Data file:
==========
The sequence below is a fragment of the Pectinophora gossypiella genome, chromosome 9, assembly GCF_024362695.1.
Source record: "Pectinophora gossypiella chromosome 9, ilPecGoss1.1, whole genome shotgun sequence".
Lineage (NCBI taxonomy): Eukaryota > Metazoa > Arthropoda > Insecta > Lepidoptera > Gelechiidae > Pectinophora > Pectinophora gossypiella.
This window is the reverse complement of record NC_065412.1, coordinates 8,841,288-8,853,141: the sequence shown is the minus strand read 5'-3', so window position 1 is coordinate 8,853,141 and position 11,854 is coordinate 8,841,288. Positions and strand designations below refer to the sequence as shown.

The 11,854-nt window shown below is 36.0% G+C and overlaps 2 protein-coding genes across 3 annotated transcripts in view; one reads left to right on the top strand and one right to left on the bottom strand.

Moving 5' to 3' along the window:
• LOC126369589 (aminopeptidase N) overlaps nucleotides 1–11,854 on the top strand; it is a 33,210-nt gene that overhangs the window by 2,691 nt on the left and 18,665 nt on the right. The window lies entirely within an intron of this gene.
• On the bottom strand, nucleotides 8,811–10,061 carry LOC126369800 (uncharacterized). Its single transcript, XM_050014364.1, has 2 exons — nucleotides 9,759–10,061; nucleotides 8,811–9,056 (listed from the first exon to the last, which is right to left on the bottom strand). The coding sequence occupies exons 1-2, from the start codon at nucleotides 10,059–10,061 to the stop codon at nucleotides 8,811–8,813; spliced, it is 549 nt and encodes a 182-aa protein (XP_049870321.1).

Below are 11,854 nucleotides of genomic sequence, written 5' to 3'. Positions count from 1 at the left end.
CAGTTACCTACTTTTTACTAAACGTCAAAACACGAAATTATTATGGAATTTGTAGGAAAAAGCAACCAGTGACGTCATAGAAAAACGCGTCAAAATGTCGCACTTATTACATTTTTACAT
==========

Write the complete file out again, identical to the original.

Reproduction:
The sequence below is a fragment of the Pectinophora gossypiella genome, chromosome 9, assembly GCF_024362695.1.
Source record: "Pectinophora gossypiella chromosome 9, ilPecGoss1.1, whole genome shotgun sequence".
Lineage (NCBI taxonomy): Eukaryota > Metazoa > Arthropoda > Insecta > Lepidoptera > Gelechiidae > Pectinophora > Pectinophora gossypiella.
This window is the reverse complement of record NC_065412.1, coordinates 8,841,288-8,853,141: the sequence shown is the minus strand read 5'-3', so window position 1 is coordinate 8,853,141 and position 11,854 is coordinate 8,841,288. Positions and strand designations below refer to the sequence as shown.

The 11,854-nt window shown below is 36.0% G+C and overlaps 2 protein-coding genes across 3 annotated transcripts in view; one reads left to right on the top strand and one right to left on the bottom strand.

Moving 5' to 3' along the window:
• LOC126369589 (aminopeptidase N) overlaps nucleotides 1–11,854 on the top strand; it is a 33,210-nt gene that overhangs the window by 2,691 nt on the left and 18,665 nt on the right. The window lies entirely within an intron of this gene.
• On the bottom strand, nucleotides 8,811–10,061 carry LOC126369800 (uncharacterized). Its single transcript, XM_050014364.1, has 2 exons — nucleotides 9,759–10,061; nucleotides 8,811–9,056 (listed from the first exon to the last, which is right to left on the bottom strand). The coding sequence occupies exons 1-2, from the start codon at nucleotides 10,059–10,061 to the stop codon at nucleotides 8,811–8,813; spliced, it is 549 nt and encodes a 182-aa protein (XP_049870321.1).

Below are 11,854 nucleotides of genomic sequence, written 5' to 3'. Positions count from 1 at the left end.
CAGTTACCTACTTTTTACTAAACGTCAAAACACGAAATTATTATGGAATTTGTAGGAAAAAGCAACCAGTGACGTCATAGAAAAACGCGTCAAAATGTCGCACTTATTACATTTTTACAT